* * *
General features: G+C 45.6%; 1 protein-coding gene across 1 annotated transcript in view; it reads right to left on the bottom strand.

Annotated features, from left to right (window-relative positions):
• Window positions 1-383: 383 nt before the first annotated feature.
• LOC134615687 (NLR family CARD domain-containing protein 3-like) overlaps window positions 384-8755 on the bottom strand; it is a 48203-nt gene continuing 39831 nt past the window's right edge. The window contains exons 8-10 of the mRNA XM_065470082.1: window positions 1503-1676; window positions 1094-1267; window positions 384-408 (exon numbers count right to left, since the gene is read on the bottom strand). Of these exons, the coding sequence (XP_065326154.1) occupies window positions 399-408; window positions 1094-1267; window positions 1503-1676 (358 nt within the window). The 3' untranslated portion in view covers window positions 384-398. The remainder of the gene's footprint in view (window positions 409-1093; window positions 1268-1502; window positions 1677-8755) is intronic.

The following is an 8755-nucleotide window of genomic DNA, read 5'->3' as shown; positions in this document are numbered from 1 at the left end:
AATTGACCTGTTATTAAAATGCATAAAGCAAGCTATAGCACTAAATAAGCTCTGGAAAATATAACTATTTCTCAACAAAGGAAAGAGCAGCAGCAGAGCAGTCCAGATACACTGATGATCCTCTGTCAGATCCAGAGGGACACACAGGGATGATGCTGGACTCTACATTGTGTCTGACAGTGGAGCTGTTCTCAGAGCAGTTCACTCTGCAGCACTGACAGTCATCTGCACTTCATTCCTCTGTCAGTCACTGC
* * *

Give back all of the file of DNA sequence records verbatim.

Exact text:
General features: G+C 45.6%; 1 protein-coding gene across 1 annotated transcript in view; it reads right to left on the bottom strand.

Annotated features, from left to right (window-relative positions):
• Window positions 1-383: 383 nt before the first annotated feature.
• LOC134615687 (NLR family CARD domain-containing protein 3-like) overlaps window positions 384-8755 on the bottom strand; it is a 48203-nt gene continuing 39831 nt past the window's right edge. The window contains exons 8-10 of the mRNA XM_065470082.1: window positions 1503-1676; window positions 1094-1267; window positions 384-408 (exon numbers count right to left, since the gene is read on the bottom strand). Of these exons, the coding sequence (XP_065326154.1) occupies window positions 399-408; window positions 1094-1267; window positions 1503-1676 (358 nt within the window). The 3' untranslated portion in view covers window positions 384-398. The remainder of the gene's footprint in view (window positions 409-1093; window positions 1268-1502; window positions 1677-8755) is intronic.

The following is an 8755-nucleotide window of genomic DNA, read 5'->3' as shown; positions in this document are numbered from 1 at the left end:
AATTGACCTGTTATTAAAATGCATAAAGCAAGCTATAGCACTAAATAAGCTCTGGAAAATATAACTATTTCTCAACAAAGGAAAGAGCAGCAGCAGAGCAGTCCAGATACACTGATGATCCTCTGTCAGATCCAGAGGGACACACAGGGATGATGCTGGACTCTACATTGTGTCTGACAGTGGAGCTGTTCTCAGAGCAGTTCACTCTGCAGCACTGACAGTCATCTGCACTTCATTCCTCTGTCAGTCACTGC